In a resolution adopted in June 1978 in New York City, the UAHC Board of Trustees recognized the urgency of the energy crisis and stated that "the priorities of a national energy policy should be the conservation and development of renewable alternative resources as a means of achieving self-sufficiency for our energy needs." The Board reaffirmed and strengthened that call in a resolution passed in May 1979.

It is clear that the United States has failed to achieve these purposes, even though it is increasingly evident that the development of a fair, just, and effective energy policy is essential to the economic and social well-being of our country, to our national security, to the maintenance of an independent United States foreign policy, and to world stability.

The American people still seem to reject the idea that we are faced with a genuine energy crisis. Instead, in response to the recent energy tremors triggered by the Iranian shortfall, OPEC's exploitation of it, and domestic shortages, we seem to be casting around once again for appropriate villains to blame for the gas shortage. We must recognize that the crisis is real, and all of us must recognize our community and industrial responsibility in meeting this crisis.

In assessing energy policies, we should be guided by concern for the protection of human life from hazards that may threaten health or well-being; concern for the environment; concern for future generations and their genetic integrity; and concern for the fair and equitable distribution of energy resources, both among people and countries.

In keeping with our previous positions and with these ethical values, the 55th General Assembly resolves that:

  1. We continue to believe that conservation represents the most acceptable and practical method of reducing our dependence on foreign oil and preserving nonrenewable resources for the future. The profligate waste of energy in America is a moral scandal and a national challenge. We, therefore, call upon the federal, state, and local governments and all citizens to adopt and fund serious programs of conservation and public awareness of energy usage, including such essential components as a high-priority improvement in, and in usage of, mass transit. The national conservation effort undertaken in Canada should be a model for efforts that the United States could implement.
  2. In accordance with the recommendations adopted in 1978 and 1979, we call upon the appropriate commissions and departments within the UAHC and other bodies in Reform Judaism to provide specific guidance to our congregations and congregants on how to utilize an energy audit and other means to reduce energy consumed, wherever feasible, by retrofitting structures and-in building new structures-incorporating energy-efficient techniques. We request the chairman of the Board of Trustees to appoint a special committee to undertake a study of what progress is made in the congregations, camps, and other facilities of Reform Judaism to achieve significant energy reductions, aiming for a 10 percent reduction in energy use, and to report back to this Board at our spring 1980 meeting.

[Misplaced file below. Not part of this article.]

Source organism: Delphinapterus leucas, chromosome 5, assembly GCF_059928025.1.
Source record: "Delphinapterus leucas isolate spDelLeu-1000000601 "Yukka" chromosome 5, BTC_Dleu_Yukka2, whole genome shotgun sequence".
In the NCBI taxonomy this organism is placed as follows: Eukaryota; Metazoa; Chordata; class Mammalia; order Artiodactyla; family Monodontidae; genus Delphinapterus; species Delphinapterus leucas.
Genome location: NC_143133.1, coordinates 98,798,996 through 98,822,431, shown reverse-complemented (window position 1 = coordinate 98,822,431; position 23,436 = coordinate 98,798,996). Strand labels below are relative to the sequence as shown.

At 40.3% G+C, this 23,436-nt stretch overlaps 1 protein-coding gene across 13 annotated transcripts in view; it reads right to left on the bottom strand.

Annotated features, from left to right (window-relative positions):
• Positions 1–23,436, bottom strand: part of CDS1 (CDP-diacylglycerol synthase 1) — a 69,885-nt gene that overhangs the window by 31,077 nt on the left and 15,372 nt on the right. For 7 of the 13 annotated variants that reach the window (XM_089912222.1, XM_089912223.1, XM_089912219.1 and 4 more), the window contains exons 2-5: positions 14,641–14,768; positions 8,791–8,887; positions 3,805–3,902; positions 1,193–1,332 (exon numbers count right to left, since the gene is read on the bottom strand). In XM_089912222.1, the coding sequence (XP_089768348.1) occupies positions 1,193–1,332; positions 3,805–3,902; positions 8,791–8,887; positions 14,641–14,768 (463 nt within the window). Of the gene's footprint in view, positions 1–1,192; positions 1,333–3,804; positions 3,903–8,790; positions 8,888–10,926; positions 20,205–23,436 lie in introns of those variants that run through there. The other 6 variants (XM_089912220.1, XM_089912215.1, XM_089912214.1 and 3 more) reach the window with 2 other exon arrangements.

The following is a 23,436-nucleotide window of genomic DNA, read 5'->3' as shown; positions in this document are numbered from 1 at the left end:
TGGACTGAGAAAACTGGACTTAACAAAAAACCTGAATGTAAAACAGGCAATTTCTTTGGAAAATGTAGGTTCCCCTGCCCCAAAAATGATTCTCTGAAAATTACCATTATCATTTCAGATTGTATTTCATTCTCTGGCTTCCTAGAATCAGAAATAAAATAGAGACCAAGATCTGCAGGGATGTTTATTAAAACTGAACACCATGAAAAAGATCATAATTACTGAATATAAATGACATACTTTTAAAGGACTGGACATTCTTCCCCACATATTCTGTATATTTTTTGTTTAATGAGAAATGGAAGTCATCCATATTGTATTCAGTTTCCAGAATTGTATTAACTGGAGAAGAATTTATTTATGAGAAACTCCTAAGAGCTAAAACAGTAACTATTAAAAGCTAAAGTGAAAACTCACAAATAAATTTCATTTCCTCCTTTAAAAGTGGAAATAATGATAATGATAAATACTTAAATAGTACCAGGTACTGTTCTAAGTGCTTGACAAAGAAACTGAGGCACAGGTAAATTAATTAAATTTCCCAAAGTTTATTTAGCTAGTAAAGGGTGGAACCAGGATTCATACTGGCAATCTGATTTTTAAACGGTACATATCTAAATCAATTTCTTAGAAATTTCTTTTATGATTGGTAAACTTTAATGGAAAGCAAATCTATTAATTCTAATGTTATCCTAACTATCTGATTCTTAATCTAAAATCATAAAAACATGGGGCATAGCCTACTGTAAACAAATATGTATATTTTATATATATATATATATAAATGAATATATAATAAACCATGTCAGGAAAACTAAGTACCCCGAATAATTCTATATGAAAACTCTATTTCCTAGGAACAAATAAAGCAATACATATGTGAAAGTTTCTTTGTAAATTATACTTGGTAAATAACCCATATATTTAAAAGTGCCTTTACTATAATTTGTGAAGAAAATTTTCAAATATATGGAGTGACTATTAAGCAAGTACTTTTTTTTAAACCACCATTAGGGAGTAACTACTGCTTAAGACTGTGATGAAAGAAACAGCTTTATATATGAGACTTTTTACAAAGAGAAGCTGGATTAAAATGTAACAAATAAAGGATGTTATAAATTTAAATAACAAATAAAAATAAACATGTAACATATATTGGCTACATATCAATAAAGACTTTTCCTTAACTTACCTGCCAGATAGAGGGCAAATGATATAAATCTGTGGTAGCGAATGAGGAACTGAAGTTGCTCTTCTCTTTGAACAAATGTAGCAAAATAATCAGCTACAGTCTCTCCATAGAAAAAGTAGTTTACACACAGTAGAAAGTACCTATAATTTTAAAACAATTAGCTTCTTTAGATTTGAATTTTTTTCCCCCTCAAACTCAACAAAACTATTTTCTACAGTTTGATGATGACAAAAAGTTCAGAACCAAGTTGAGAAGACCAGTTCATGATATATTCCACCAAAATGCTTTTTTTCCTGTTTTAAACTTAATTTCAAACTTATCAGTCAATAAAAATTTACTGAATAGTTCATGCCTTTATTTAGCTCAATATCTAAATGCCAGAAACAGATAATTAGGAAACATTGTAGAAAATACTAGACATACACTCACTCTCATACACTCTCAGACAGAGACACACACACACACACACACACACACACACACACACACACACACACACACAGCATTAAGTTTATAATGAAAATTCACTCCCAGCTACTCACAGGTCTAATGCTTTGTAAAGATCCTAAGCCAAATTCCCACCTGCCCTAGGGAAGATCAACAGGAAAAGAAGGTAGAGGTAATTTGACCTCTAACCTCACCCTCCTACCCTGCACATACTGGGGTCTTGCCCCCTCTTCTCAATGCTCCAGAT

3. The United States and Canada should act aggressively to lessen the monopolistic impact of OPEC's control of the price and quantity of world oil by undertaking needed steps to achieve the increased exploration and development of oil throughout the world and specifically to expedite oil from Alaska and to overcome the political, technological, and economic constraints on energy trade with Mexico.
  4. The United States and Canadian governments must act more effectively to help the poor meet the disproportionate burden the energy crisis places on them. By the United States administration's own admission, its proposed Energy Security Fund, even if adopted by Congress, would not adequately achieve that purpose.
  5. We reiterate our earlier plea for the United States and Canada to undertake a crash program of developing and storing alternative renewable energy sources-in particular, solar-as well as developing hydroelectric power and utilizing gasohol and other substitutes as quickly as possible.
  6. The near disaster at Three Mile Island and related events now coming to light have provoked profound concern and have resulted in a justifiable reassessment of the safety and future of nuclear energy. We, therefore, believe that any further expansion of nuclear energy should await a resolution of presently unanswered questions regarding safety and nuclear waste disposal. We further call for continued investigations and efforts to increase the security and safety in current operations and for a moratorium on the overseas exports of nuclear plants, pending the resolution of security questions.
  7. We have great confidence in the wisdom of a fully informed electorate. We view the lack of general public support for the type of measures we have proposed as being due, in large measure, to the confusion, misinformation, half-truths, and conflicting statements from all levels of our government and industry on this issue of vital national concern. The United States government should not rely only on the oil companies for data on energy. We urge that the Department of Energy carry out its own audits of oil companies' inventories, production, and refinement of all oil weights. The stated goal shall be to achieve an independent database on which the Department of Energy reports to Congress and to the American people. We urge both the Canadian and United States governments now to present the energy issue to their citizens with candor and objectivity, and we know that the Canadian and American people will respond in the highest tradition of our democratic systems.